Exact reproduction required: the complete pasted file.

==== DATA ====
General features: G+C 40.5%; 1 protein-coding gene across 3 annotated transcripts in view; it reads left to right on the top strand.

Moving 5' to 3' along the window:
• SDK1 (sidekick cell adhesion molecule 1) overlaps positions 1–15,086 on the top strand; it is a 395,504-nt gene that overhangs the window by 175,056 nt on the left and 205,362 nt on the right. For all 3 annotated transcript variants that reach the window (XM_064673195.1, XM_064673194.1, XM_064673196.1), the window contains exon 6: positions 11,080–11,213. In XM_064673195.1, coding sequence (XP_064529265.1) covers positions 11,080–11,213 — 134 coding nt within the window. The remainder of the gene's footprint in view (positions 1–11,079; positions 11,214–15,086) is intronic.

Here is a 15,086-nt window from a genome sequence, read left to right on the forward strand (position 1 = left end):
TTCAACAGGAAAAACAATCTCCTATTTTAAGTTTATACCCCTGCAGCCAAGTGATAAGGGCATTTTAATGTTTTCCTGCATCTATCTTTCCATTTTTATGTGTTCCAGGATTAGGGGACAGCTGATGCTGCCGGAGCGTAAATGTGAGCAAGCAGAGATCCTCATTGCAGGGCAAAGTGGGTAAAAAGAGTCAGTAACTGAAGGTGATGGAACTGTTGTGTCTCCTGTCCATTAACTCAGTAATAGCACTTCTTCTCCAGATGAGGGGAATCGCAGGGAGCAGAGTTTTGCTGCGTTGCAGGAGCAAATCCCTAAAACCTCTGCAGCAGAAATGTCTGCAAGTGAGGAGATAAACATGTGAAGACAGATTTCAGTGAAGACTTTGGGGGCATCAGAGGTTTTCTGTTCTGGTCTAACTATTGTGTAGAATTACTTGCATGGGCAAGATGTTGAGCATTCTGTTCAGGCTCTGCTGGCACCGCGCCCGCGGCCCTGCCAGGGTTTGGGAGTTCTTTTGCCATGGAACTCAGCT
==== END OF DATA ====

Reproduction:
General features: G+C 40.5%; 1 protein-coding gene across 3 annotated transcripts in view; it reads left to right on the top strand.

Moving 5' to 3' along the window:
• SDK1 (sidekick cell adhesion molecule 1) overlaps positions 1–15,086 on the top strand; it is a 395,504-nt gene that overhangs the window by 175,056 nt on the left and 205,362 nt on the right. For all 3 annotated transcript variants that reach the window (XM_064673195.1, XM_064673194.1, XM_064673196.1), the window contains exon 6: positions 11,080–11,213. In XM_064673195.1, coding sequence (XP_064529265.1) covers positions 11,080–11,213 — 134 coding nt within the window. The remainder of the gene's footprint in view (positions 1–11,079; positions 11,214–15,086) is intronic.

Here is a 15,086-nt window from a genome sequence, read left to right on the forward strand (position 1 = left end):
TTCAACAGGAAAAACAATCTCCTATTTTAAGTTTATACCCCTGCAGCCAAGTGATAAGGGCATTTTAATGTTTTCCTGCATCTATCTTTCCATTTTTATGTGTTCCAGGATTAGGGGACAGCTGATGCTGCCGGAGCGTAAATGTGAGCAAGCAGAGATCCTCATTGCAGGGCAAAGTGGGTAAAAAGAGTCAGTAACTGAAGGTGATGGAACTGTTGTGTCTCCTGTCCATTAACTCAGTAATAGCACTTCTTCTCCAGATGAGGGGAATCGCAGGGAGCAGAGTTTTGCTGCGTTGCAGGAGCAAATCCCTAAAACCTCTGCAGCAGAAATGTCTGCAAGTGAGGAGATAAACATGTGAAGACAGATTTCAGTGAAGACTTTGGGGGCATCAGAGGTTTTCTGTTCTGGTCTAACTATTGTGTAGAATTACTTGCATGGGCAAGATGTTGAGCATTCTGTTCAGGCTCTGCTGGCACCGCGCCCGCGGCCCTGCCAGGGTTTGGGAGTTCTTTTGCCATGGAACTCAGCT